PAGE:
Hiking through the wilderness is not only a perfect way to see a new place or your home state, it's great for your mental and physical health. In fact, hiking is scientifically proven to reduce stress levels, according to a study conducted at Chiba University in Japan that found a 15-minute walk in the woods reduces certain stress hormones by 16% and blood pressure by 2%. And that's just one of the reasons that hiking is up 22.5% since 2014, as documented by leading outdoor footwear brand Merrell. All that to say, there's no time like the present to hop on the hiking bandwagon.
Wondering where to go hiking? We've got you covered. Each one of our 50 states has remarkable state and national parks which put the country's natural splendor on full display. Those living in the U.S. and travelers coming from halfway 'round the world revel in the country's gorgeous terrain and ecological diversity. From the hiking trails along the Atlantic Coast to trekking the Tetons or ascending the slopes of Mount Rainier, we've rounded up each state's best hiking trail. Which trail do you want to tackle this year?
Connecticut — Pine Mountain Trail
In Ridgefield, Hemlock Hills has beautiful trails and is the perfect place to experience Connecticut's outdoors, thanks to the proximity to Pine Mountain, Wooster Mountain State Park, and Bennett's Pond State Park. Take Hemlock Hills to the Pine Mountain Trail for a moderate 7.5-mile loop through scenic woodlands and around Lake Windwing.
Maine — The Beehive Trail
Hiking in Acadia National Park is one of the most joyous outdoor experiences in Maine. The Beehive Trail is an iconic Acadia hike, with cliff walks, elevation gain, and scenic ledges – though none overly steep, keeping the trail viable for novice hikers.
Massachusetts — The Great Island Trail
Hiking along the Atlantic Coast on Cape Cod is as good as it gets in Massachusetts. The Great Island Trail, in Wellfleet, Massachusetts, takes hikers along the Cape Cod National Seashore and Herring River to Wellfleet Harbor, before ascending to the Pitch Pine Forest and the cliffs overlooking Cape Cod Bay.
New Hampshire — The Ammonoosuc Ravine Trail
An Appalachian Trail hotspot, New Hampshire sees the AT wind along the Presidential and Franconia mountain ranges up to Mount Washington's summit. On Mount Washington, the Ammonoosuc Ravine Trail takes hikers on a nine-mile loop from the trailhead to Lakes of the Clouds and the summit beyond.
New Jersey — Stairway to Heaven
No fewer than 72 miles of the Appalachian Trail go through New Jersey. To soak in just a small part of that, take the Stairway to Heaven – where Led Zeppelin fans and outdoor enthusiasts unite – from Pochuck Valley Trail to Pinwheel Vista. The seven-mile hike crosses an exciting mile-long suspension bridge on the way to Pinwheel Vista, and hikers in the spring are treated to views of gorgeous wildflowers blooming along the trail.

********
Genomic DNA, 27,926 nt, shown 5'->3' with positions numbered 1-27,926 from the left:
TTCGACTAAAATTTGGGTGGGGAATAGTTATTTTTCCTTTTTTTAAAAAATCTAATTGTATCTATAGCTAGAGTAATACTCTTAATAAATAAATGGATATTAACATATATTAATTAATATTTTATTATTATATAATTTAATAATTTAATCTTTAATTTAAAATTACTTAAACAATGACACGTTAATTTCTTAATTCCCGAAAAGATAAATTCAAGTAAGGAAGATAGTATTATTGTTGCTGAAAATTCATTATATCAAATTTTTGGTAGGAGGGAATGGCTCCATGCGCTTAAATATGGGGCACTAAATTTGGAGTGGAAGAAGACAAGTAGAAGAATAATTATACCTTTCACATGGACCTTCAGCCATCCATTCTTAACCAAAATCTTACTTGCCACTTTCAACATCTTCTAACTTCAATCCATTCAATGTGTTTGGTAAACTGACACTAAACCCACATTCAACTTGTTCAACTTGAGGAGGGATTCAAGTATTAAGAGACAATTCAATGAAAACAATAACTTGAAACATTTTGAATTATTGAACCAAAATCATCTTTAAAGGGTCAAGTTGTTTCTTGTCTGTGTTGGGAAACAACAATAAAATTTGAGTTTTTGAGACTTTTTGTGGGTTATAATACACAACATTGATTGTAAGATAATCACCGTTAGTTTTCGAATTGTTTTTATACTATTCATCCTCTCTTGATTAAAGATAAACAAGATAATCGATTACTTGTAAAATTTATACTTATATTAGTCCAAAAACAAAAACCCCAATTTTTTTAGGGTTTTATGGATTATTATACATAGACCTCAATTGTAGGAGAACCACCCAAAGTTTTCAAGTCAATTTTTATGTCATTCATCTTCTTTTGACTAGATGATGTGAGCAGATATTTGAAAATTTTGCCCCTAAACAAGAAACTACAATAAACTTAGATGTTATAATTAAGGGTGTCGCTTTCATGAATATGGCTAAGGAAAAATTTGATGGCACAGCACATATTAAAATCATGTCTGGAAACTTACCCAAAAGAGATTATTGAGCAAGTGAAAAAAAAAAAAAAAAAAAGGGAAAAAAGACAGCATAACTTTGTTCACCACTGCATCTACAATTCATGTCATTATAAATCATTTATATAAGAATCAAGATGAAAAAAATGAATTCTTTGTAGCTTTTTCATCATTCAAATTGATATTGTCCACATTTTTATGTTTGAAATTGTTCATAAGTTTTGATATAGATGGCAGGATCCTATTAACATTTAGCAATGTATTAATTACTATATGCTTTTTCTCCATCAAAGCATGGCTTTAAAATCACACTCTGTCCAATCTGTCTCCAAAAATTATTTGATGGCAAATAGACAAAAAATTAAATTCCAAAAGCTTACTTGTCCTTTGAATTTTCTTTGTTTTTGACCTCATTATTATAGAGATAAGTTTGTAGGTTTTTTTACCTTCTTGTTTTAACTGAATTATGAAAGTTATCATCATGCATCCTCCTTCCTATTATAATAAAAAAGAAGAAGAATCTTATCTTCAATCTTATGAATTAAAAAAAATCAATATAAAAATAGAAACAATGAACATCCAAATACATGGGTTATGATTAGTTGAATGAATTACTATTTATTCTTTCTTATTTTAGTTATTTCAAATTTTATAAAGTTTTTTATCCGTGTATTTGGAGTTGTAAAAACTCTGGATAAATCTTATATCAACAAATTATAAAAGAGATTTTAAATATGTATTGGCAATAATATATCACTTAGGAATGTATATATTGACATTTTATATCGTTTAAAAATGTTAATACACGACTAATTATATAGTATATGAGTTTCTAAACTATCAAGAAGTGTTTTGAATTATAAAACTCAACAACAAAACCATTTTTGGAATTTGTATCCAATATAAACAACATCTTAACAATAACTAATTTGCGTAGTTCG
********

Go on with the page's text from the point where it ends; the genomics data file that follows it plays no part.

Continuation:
New York — Watkins Glen State Park Gorge Trail
Watkins Glen State Park is a stunning abyss of gorges and emerald pools cascading into one another. The way the light hits when the sun streams into the gorges is just as exceptional as the lush greenery and natural waterfalls you'll encounter at seemingly every turn. Watkins Glen State Park Gorge Trail is just a mile and a half, and it goes under a beautiful suspension bridge and some active waterfalls – so slip-resistant shoes are a must.
Pennsylvania — Bridal Veil Falls
The Pocono Mountains are known for Bushkill Falls, often called the "Niagara Falls of Pennsylvania." The Bushkill area is actually comprised of eight waterfalls, all of which can be reached via hiking trails. Start with the walk to Bridal Veil Falls, where three Pocono waterfalls meet and rush down the mountains.
Rhode Island — Beavertail Trail
To see the best sunsets in Rhode Island, you might assume the Newport Cliff Walk is the only answer. And while seeing the sunset over the waterfront mansions is a treat, the best sunsets are found on Jamestown Island in Beavertail State Park. Beavertail Trail brings hikers through woodlands to the island's lighthouse and waterfront, providing panoramic views of the crashing waves and unreal sunsets.
Vermont — The Long Trail
Vermont is one of those states, much like Washington, where people just walk around looking ready to hike at a moment's notice. It's hard to go wrong with this sort of enthusiasm. Mount Mansfield is the highest mountain in VT and offers two miles of ridge-top, alpine hiking. There are a few trails that bring hikers to the summit of Mount Mansfield, but we're partial to the Long Trail. The Long Trail is actually a 272-mile trail, but can be followed for 2.3 miles to Manfield's highest point at 4,393 feet.
Alabama — The Pinhoti Trail
Alabama's Pinhoti Trail goes for 339 miles from Alabama into Georgia – and 171 of those miles are in Alabama. Pinhoti is the longest hiking trail in the state, and it begins at the top of Cheaha, the state's tallest mountain.
Arkansas — The Ozark Highland Trail